Open Society Foundations discuss future of palliative care in Africa

Categories: Leadership.

The aim of the seminar was to explore collaborative opportunities for the future of palliative care in these regions.

Representatives of the International Children’s Palliative Care Network, the International Association for Hospice and Palliative Care, the Worldwide Palliative Care Alliance, the African Palliative Care Association and Treat the Pain joined the discussion.

The seminar also provided the chance to celebrate the work of Mary Callaway and Kathy Foley who will be retiring at the end of 2014.

Mary and Kathy began work with George Soros, philanthropist and founder of OSF, in 1994 on the Project on Death in America (PDIA), a project aimed at: “transforming the culture of death and care of the dying” in the US. The project gave $45 million in grants over nine years to support projects across a broad range of disciplines “with the twin aims of reducing the harms inflicted by the medical system on dying people and the harms caused by public attitudes about death itself” (Clarke, 2014).

Following the end of PDIA, Kathy and Mary went on to lead the International Palliative Care Initiative (IPCI) at OSF in New York, “support(ing) efforts to make palliative care a sustainable, essential part of public health systems worldwide” (OSF).

At the formal closing dinner, OSF coordinators queued up to personally thank Mary and Kathy for the impact that their technical assistance, and their selves as individuals, had made on the work and personal lives of those they had met. In the words of one of the speakers, the experience had been “remarkable” in many different ways.

The meeting also served as an induction and welcome to Duncan Wilson, the organisation’s incoming Project Director for Global Palliative Care Advocacy. Duncan said that he was “inspired” by what each of the delegates had accomplished with the support of OSF, and Mary and Kathy in particular. He said that this had been communicated: “not just in terms of listing a lot of accomplishments… but clear evidence of impact as well.”  

Addressing the group on the final day of the conference, Duncan said that one of the things that had made him feel at home – as a human rights expert in the group – was: “that so many of (the speakers) started with the perspective of the human dignity of those who (they are) working for. Not just the patients… but the health workers, the family members, the formal and informal carers who are all directly or indirectly impacted by the provision or absence of palliative care.”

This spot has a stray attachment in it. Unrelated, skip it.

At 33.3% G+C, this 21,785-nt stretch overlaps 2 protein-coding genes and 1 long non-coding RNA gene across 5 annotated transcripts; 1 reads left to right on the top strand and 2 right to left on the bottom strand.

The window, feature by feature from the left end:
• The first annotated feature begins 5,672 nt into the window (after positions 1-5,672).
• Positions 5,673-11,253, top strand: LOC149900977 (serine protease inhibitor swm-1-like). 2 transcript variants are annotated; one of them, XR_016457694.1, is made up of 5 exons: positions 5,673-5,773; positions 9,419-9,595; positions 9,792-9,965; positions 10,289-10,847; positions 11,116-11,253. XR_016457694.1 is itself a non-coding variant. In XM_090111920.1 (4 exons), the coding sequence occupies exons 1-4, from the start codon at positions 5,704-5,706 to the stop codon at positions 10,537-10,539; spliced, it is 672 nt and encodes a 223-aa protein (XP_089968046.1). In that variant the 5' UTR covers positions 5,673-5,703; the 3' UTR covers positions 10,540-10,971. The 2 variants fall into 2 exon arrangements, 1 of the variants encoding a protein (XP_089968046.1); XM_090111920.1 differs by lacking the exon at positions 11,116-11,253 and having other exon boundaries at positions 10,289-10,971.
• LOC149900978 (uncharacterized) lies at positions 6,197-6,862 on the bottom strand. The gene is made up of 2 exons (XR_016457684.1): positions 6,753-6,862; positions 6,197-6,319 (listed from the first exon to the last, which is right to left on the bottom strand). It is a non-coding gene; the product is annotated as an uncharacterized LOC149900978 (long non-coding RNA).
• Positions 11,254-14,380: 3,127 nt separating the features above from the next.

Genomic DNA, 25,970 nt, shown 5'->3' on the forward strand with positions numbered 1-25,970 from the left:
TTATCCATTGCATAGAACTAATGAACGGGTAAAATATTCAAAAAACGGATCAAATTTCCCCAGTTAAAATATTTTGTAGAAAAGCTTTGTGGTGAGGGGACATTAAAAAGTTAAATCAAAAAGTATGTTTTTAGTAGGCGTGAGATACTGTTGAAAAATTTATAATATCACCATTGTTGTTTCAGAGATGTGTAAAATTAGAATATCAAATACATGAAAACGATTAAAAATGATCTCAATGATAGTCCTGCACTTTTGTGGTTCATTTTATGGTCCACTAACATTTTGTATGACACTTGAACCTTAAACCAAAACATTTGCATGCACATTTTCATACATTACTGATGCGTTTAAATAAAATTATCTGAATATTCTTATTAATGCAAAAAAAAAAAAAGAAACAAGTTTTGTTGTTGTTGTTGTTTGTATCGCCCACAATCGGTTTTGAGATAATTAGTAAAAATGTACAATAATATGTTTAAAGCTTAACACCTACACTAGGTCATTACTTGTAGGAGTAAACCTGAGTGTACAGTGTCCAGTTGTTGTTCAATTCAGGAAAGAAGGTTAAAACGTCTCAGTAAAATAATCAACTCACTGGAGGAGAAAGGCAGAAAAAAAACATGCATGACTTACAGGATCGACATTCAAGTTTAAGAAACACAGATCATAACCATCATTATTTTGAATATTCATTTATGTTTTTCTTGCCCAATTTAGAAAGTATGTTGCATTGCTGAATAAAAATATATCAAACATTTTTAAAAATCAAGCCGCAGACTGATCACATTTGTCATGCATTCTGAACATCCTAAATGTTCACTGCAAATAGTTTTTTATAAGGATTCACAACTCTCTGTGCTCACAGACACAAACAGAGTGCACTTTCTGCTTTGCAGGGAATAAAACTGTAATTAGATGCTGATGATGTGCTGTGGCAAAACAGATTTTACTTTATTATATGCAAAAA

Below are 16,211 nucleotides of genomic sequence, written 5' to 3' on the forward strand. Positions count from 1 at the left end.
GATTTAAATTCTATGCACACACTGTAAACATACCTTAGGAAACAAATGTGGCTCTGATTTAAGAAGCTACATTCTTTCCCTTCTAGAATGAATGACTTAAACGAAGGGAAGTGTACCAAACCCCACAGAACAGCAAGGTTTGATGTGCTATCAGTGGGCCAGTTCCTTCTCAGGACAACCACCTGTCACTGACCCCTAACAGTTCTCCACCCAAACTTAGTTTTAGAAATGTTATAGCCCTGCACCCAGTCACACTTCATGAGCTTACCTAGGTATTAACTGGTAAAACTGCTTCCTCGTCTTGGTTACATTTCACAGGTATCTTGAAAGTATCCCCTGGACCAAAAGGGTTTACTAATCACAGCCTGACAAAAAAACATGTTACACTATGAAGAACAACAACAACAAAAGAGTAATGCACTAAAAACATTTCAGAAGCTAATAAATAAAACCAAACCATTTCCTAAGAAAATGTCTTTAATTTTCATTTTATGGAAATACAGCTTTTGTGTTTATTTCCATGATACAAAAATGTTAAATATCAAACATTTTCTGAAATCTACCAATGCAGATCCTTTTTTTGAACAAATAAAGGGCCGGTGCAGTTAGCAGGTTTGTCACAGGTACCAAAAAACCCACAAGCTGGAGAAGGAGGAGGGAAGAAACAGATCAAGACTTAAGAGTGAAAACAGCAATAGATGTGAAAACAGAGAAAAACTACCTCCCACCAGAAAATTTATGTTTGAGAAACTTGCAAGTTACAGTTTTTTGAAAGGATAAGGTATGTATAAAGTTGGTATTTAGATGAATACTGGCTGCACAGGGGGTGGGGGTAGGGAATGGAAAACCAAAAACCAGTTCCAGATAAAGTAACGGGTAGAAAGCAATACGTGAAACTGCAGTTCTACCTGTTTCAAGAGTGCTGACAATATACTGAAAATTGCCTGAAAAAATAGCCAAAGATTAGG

Speakers presented on their work in the areas of: education, policy, medicine availability and public engagement in palliative care in their countries. Mary and Kathy congratulated them on their achievements, but also commended each speaker for their honesty in not shying away from discussing the challenges that they still face.

The presentation sessions were followed by group discussions, where challenges were dissected by the group and possible solutions discussed.

Stephen Connor, senior research fellow to the WHPCA, spoke about the activities of the organisation and the importance of World Hospice and Palliative Care Day, a unified day of action to celebrate and support hospice and palliative care around the world. 

Nearly all of those attending the meeting had organised World Hospice and Palliative Care Day Activities, ranging from sponsored marathon participation, to appearances on national television. 

Stephen encouraged the delegates to contact the editor of ehospice international edition for advice on how to publicise their work. 

Teachers and leaders in international palliative care discussed educational opportunities, particularly the initiatives available for developing leaders in the field, such as the End of Life Nursing Education Consortium (ELNEC), the Leadership Development Initiative and the Pain Policy Studies Group.

Meg O’Brein, Director of Treat the Pain, an initiative of the American Cancer Society, shared her group’s experience in creating ‘Pain-free hospitals’ in many countries throughout Africa, as well as in India. Meg noted that, although Treat the Pain was not planning to expand to other countries, all the materials necessary to replicate the campaign would soon be available on the Treat the Pain website.

Diederik Lohman, senior researcher at Human Rights Watch, spoke about the WHO resolution:Strengthening palliative care as a component of integrated treatment throughout the life course. He gave advice on how people working on palliative care in their countries could use advocacy to engage with their Ministry of Health representatives about the resolution.

Joan Marston, CEO of the International Children’s Palliative Care Network, gave her impressions of the meeting, saying: “Listening to the presentations on so many successful programmes from these creative and compassionate national and international palliative care champions, I am awed by the wealth of expertise we have in the world and how fortunate we are to have their successes to build on.

Yet we are still only scratching the surface of the need and are challenged to identify ways to bring together and scale up the models presented here to reach those adults and children who need palliative care across the globe.”